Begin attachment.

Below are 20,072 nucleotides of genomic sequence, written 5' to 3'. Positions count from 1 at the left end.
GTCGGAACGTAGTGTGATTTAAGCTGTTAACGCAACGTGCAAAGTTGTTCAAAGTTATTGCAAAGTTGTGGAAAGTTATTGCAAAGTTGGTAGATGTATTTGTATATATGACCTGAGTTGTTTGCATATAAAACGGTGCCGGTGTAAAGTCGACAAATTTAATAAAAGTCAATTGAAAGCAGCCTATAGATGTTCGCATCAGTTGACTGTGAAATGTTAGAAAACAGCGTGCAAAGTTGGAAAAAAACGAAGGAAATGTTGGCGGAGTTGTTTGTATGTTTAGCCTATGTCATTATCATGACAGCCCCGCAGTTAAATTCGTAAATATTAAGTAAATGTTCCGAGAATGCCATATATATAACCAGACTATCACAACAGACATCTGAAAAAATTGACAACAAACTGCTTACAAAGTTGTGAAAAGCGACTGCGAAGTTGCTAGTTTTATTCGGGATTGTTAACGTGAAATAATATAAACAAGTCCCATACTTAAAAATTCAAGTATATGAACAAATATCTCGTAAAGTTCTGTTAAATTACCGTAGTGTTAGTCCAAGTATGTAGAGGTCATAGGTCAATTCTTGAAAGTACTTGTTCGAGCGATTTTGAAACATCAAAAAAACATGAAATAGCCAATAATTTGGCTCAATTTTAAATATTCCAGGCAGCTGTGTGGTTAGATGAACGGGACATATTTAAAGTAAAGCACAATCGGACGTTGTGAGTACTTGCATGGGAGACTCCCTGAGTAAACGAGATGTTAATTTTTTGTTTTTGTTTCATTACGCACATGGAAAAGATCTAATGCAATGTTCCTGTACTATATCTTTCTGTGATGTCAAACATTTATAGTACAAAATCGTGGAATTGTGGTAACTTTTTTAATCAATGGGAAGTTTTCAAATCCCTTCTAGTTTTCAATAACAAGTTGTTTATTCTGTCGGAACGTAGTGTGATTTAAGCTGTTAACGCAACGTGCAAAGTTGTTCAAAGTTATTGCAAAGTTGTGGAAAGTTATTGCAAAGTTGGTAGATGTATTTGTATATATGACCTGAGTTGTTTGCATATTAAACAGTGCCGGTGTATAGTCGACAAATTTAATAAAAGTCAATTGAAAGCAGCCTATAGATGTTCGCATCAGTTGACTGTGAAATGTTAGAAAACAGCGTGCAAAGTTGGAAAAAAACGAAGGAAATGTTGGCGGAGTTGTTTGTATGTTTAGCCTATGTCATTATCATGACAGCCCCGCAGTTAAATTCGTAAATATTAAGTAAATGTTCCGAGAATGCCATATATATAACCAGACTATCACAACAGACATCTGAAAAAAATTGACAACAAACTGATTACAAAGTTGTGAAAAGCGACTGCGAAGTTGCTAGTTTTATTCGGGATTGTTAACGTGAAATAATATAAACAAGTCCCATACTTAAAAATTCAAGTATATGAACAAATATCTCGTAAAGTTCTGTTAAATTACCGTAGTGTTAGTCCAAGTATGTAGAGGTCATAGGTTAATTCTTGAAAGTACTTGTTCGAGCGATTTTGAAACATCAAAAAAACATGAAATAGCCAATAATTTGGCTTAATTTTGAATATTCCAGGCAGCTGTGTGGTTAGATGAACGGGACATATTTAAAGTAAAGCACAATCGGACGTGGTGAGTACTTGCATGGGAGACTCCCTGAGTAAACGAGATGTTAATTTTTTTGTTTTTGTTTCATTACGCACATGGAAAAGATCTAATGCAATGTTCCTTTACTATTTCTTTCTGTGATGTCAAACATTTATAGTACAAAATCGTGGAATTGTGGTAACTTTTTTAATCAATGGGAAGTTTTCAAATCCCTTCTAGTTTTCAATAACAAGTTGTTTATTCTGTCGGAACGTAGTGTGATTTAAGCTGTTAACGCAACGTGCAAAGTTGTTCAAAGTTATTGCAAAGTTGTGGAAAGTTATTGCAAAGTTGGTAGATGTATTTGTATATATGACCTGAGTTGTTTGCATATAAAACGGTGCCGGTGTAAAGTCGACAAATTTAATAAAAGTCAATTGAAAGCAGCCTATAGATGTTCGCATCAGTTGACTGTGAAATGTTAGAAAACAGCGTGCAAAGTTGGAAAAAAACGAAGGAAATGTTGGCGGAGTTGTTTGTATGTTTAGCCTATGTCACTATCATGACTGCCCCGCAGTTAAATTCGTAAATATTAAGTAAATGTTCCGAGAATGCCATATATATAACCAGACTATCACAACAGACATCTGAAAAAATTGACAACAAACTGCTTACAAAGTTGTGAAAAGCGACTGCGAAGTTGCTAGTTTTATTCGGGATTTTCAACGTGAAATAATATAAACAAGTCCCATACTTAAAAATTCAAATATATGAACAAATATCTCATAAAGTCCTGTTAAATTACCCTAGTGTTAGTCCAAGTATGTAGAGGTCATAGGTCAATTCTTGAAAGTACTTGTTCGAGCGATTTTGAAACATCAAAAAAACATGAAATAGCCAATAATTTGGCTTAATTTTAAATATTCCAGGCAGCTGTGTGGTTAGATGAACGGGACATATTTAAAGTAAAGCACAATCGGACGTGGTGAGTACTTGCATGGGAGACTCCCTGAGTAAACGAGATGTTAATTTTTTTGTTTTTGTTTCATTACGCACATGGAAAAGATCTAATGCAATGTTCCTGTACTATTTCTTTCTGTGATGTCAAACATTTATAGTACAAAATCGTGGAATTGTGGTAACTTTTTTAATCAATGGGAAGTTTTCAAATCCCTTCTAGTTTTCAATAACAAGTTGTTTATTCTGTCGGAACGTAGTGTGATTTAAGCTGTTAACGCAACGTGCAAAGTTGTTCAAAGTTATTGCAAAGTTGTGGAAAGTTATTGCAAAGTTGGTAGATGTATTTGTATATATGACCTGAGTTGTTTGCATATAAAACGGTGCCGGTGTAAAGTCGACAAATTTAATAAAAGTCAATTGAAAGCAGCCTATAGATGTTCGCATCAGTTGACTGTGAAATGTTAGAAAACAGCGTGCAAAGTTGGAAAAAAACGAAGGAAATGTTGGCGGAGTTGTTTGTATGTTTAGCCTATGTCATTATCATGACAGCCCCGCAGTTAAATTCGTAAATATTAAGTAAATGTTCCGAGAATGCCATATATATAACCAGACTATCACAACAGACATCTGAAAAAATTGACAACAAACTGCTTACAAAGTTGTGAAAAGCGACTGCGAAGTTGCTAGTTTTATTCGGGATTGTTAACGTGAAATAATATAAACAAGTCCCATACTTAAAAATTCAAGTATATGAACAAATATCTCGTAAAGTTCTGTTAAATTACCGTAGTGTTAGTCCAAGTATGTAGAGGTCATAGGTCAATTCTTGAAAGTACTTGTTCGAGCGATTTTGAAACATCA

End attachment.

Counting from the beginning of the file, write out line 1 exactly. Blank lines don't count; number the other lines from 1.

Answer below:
Below are 20,072 nucleotides of genomic sequence, written 5' to 3'. Positions count from 1 at the left end.